Along your travels, you’ll face new situations, be challenged, and be pushed outside your comfort zone. These are the experiences that help you grow and become the person you want to be. Sometimes, you won’t enjoy what you learn. Other times, you’ll be delighted to discover how resourceful you can be. The important thing to realize is that when you travel full time, you no longer have the daily distractions of an office or friends and family to keep you from discovering yourself. It takes a degree of courage and perseverance to do this work. Make sure you’re up to the challenge before embarking on a full-time travel journey.

6. You’re Prepared To Do A Lot Of Planning

When you go on vacation, you may feel delighted to pick a location that excites you, book your travel, reserve your hotel and tours, and go! When you travel full time, planning itself becomes a full-time job. Every time you want to move to a new place, you’ll have to sort out how to get there, where to stay, and what to do. The more frequently you move, the more planning you’ll have to do.

I’ve learned to let go of planning every moment and focus instead on transportation and lodging. As far as tours and sightseeing, I let that unfold the moment after I arrive. That takes a lot of stress out of the process.

7. You Won’t Give Up Just Because You Can’t Access Wi-Fi

If you’re planning to work or blog while you travel, you’ll quickly find that Wi-Fi is the bane of your existence. The signal may be weak, non-existent, or shared with so many people that uploading a photo is either impossible or takes hours. Try having a video call and after numerous call drops, you’ll turn off the video, and curse the network gods.

Consider bringing a Wi-Fi hotspot or a phone that allows you to tether, and purchase a local SIM card. Local SIM cards offer data rates that are significantly less expensive than roaming with your US carrier.

A view from the author's hotel window in Posadas, Argentina.

A view from the author’s hotel window in Posadas, Argentina, where she spent 2 weeks recovering from travel burnout

Photo credit: Heather Markel

8. You Accept That Boredom And Burnout Are Par For The Course

The same way you get burned out working applies to full-time travel. As previously mentioned, this is not a full-time vacation. Once you’re living the travel lifestyle, you’ll have moments of boredom, disappointment, and burnout.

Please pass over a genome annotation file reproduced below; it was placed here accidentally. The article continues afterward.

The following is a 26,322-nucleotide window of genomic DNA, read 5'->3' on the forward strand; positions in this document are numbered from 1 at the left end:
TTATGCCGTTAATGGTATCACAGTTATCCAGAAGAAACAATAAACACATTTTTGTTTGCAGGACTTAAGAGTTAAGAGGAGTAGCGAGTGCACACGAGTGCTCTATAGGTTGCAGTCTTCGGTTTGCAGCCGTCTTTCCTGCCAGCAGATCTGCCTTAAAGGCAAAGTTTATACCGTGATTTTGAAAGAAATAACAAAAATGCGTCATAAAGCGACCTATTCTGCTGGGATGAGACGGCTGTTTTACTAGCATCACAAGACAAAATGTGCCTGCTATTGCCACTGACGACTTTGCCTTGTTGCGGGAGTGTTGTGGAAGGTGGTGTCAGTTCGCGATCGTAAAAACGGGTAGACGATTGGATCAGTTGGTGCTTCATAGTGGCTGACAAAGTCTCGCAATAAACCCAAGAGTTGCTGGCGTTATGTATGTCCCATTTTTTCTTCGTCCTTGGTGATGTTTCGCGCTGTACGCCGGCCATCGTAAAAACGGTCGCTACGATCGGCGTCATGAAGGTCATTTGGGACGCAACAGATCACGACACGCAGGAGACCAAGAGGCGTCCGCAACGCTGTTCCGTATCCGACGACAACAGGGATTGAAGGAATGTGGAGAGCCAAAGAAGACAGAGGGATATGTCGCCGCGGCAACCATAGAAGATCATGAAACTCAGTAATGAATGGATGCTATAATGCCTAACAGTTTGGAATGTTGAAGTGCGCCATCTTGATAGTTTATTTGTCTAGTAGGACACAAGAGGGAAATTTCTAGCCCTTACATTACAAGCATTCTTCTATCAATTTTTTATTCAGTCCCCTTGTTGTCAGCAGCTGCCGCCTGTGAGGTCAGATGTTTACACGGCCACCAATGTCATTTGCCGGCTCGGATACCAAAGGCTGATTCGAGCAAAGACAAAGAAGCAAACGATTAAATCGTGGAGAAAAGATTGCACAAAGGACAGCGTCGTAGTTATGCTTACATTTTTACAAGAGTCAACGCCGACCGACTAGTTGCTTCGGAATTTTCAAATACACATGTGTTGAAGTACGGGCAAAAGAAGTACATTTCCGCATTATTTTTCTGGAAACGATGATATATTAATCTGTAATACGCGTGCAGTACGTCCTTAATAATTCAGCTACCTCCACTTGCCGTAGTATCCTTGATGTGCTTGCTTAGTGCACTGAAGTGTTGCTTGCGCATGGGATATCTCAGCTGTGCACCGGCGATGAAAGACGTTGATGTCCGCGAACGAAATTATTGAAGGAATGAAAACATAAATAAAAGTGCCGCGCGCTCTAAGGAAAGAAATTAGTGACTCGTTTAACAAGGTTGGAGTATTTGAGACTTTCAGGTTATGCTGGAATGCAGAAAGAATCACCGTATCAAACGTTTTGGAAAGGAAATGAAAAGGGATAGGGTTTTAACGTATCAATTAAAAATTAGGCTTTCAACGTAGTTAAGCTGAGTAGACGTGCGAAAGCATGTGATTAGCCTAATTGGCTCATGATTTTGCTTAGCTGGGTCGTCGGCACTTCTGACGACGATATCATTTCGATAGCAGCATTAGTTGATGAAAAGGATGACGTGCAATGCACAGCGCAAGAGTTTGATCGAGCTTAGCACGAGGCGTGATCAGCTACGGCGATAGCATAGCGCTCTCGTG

Here’s an interesting remedy: When I started my travels, I used to move approximately every three days. Several months in, I found myself in a small town in Argentina with no tourism. I booked a three-night stay and asked to add on three more. I then added another few days, and finally, ended up staying for two weeks. The joy of being able to avoid packing, planning, and being able to feel like I had a home base for an extended period was just what I needed. If it happens to you, know that it’s normal. Go with the flow and plan to relax until the burnout subsides.

9. You’re Prepared To Be Viewed As An Ambassador For Your Home Country

While it’s not an official appointment, you’ll meet people along your travels who have never left their own country. For some, you’ll become their view of your country. Your behavior will become the basis for them to judge other people from your country. I was fortunate to live with a host family as a teenager. I learned to speak fluent French because of them, and in my travels, I learned that Americans who travel and expect everyone to speak English are not always well thought of. This prompted my obsession with learning the local language of every place I traveled to.

It’s essential to respect local cultures and tune in to how people live, do business, and address one another. American culture often finds us insisting on exemplary customer service and complaining if we don’t get it. Outside of America, I’ve found many cultures move at a much slower pace and tend to be much less demanding. Understanding layers of formality and courtesy is essential. You’ll have much deeper experiences with locals when you respect their ways, rather than argue or try to change them.

Full-time travel is, in my opinion, an experience everyone should have, even if only for a few months. It will change you in extraordinary ways. However, it’s not for everyone. Make sure you set your expectations before embarking.